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I'd like to know if there a way to be granted root rights while using Nautilus 2.30 ?

For example I'd like to move some old folders of long unused users from the home directory - remains of previous distros (Debian).

Of course I can open a terminal, but I want to know if it is possible to do that with a mouse in Nautilus.

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up vote 6 down vote accepted

UBUNTU <= 10.10 , 10.04

nautilus-gksu Install nautilus-gksu

Is an extension that grants root privileges using gksu nautilus.

It enables an option when you right-click on a file (also directories and other...) in nautilus: "Open as administrator". After installing it restart Nautilus (killall nautilus) and it will have the new feature.

enter image description here

Ubuntu 11.04 and 11.10,

install nautilus-gksu and copy and paste file from /usr/lib/nautilus/extensions-2.0/ to /usr/lib/nautilus/extensions-3.0/

Ubuntu 12.04 & 12.10:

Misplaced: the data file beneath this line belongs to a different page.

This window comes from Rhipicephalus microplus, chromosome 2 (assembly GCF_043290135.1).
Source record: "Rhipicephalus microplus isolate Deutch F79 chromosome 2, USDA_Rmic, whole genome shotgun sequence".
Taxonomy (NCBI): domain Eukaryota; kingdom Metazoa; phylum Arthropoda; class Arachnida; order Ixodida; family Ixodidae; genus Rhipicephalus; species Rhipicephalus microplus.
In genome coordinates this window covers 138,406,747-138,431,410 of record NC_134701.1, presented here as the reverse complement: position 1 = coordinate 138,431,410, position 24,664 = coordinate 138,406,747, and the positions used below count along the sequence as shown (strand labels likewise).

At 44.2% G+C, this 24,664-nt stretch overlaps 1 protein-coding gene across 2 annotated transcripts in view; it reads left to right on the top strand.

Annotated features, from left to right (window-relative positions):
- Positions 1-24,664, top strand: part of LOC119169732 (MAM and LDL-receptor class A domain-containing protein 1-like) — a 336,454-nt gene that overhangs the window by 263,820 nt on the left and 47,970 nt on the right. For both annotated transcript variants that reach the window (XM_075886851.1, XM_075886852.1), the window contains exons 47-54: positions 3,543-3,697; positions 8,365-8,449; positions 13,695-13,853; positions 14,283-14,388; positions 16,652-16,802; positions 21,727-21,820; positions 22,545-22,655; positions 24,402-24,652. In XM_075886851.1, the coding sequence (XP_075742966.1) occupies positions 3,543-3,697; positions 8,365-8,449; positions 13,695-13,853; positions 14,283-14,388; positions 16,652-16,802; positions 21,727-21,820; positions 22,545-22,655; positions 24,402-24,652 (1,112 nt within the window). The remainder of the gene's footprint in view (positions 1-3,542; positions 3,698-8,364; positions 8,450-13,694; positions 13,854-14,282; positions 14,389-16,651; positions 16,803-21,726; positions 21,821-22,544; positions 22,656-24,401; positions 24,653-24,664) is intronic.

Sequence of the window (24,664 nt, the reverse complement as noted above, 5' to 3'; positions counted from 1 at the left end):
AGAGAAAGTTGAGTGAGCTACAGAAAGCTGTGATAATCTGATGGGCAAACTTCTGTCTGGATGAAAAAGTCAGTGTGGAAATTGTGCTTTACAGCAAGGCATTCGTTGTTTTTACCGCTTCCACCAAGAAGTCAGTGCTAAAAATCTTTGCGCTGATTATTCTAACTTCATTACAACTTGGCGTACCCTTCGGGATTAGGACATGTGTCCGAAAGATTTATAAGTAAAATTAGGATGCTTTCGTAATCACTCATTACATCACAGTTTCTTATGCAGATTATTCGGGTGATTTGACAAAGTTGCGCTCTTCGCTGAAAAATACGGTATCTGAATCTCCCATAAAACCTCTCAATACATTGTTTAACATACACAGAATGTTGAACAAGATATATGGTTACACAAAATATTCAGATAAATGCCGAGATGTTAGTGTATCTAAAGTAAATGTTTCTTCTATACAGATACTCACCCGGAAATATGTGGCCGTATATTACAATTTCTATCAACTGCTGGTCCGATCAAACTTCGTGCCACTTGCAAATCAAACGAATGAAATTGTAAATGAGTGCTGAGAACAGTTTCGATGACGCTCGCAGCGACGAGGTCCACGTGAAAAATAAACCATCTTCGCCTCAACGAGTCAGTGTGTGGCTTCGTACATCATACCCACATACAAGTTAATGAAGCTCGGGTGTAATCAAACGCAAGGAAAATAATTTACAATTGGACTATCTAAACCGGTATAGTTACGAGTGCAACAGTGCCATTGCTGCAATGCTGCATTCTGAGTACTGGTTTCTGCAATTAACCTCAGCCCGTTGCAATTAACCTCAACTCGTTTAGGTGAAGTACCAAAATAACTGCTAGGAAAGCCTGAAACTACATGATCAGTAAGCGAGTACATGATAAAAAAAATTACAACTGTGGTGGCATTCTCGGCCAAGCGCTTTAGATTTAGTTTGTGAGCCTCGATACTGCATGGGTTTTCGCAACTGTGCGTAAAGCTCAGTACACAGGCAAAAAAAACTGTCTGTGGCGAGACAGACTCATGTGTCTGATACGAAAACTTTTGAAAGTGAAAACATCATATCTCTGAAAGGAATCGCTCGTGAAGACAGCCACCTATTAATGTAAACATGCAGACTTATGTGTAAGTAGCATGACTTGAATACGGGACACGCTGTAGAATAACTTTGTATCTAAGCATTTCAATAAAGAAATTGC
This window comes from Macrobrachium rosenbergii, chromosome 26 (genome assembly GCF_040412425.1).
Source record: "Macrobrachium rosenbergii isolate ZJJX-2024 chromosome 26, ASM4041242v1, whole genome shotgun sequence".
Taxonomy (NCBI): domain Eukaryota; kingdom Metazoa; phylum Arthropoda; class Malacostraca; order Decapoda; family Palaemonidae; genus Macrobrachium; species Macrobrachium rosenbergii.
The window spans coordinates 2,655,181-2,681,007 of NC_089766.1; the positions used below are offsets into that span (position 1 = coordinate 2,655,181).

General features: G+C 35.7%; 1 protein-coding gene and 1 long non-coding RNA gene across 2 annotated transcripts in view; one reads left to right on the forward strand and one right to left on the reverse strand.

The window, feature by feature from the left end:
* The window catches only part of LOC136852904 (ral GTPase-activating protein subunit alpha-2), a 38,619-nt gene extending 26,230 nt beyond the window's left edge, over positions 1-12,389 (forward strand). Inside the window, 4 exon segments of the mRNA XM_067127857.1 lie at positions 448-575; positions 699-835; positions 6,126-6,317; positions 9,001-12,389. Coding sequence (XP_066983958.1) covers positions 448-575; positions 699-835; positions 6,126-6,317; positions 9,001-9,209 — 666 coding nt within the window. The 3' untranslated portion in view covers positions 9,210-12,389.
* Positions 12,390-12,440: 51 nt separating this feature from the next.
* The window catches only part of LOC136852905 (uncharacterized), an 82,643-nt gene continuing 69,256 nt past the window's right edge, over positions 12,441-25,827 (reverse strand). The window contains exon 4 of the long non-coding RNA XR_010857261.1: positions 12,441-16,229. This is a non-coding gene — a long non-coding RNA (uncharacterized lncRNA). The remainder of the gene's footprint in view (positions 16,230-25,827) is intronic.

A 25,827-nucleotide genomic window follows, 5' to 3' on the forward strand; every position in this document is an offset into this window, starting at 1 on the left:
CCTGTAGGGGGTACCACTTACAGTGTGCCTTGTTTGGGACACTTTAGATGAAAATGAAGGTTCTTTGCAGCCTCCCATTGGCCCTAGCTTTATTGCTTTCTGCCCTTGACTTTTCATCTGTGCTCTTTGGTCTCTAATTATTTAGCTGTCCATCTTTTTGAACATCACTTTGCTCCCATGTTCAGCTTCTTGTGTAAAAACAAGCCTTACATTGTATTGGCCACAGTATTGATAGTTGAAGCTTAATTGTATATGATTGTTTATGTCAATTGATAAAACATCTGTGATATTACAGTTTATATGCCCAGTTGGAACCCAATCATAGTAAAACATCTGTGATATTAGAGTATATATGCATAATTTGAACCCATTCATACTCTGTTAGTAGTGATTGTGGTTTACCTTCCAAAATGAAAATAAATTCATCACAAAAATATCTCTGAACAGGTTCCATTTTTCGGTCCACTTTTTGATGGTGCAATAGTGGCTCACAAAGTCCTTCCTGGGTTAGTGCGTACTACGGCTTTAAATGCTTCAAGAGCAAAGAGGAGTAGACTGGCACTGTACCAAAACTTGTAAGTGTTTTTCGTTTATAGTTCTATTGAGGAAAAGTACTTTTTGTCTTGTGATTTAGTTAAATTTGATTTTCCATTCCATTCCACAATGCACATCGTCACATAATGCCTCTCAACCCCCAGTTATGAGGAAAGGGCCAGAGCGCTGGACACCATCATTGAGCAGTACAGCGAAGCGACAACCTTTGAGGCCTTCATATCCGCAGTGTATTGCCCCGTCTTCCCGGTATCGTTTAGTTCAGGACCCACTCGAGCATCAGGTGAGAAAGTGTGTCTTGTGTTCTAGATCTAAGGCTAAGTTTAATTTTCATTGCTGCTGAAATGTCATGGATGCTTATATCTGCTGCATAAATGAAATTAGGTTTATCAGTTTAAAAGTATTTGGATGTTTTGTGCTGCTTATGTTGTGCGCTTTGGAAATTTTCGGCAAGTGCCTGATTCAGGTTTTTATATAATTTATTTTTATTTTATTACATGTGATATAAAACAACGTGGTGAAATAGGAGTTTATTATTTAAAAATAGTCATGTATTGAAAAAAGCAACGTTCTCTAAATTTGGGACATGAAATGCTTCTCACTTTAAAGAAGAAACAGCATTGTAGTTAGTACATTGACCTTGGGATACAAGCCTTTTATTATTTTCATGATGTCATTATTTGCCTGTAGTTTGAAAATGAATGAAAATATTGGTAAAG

nautilus-gksu package has been dropped in Ubuntu 12.04 and 12.10 since “gksu” 2.0.2-6ubuntu1 release, so you can not install it easily. Here I’m going to use nautilus script to add Open As Administrator functionality.

First download the file:

Click to Download

Then, run gksudo nautilus in terminal (Ctrl+Alt+T) to open file browser with root privilege, copy and paste this file to /usr/lib/nautilus/extensions-3.0/. Or do it with this command:

sudo cp ~/Downloads/ /usr/lib/nautilus/extensions-3.0/

Log out and back in, or run this command to take effect:

nautilus -q

enter image description here

source ->

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I install it right now ;-) – Stephane Rolland Feb 23 '11 at 18:51
Guarantees root access without asking for password? – Oxwivi Feb 23 '11 at 18:55
No it does ask the root password. Exactly what I wanted. :-). Thx. – Stephane Rolland Feb 23 '11 at 18:58
This should really be included by default. – trampster Feb 23 '11 at 22:37
This no longer exists – endolith Nov 15 '12 at 20:23

If all you need is mouse, I'd try opening a terminal and then:

$gksudo nautilus

I don't see the need to install anything

edit: this was covered here

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I think the difference is really clear. That's the same reason for installing sudo not using su. Having su rights only for a small and delimited time is less dangerous than having them during a whole session. – Stephane Rolland Jan 22 '13 at 18:25

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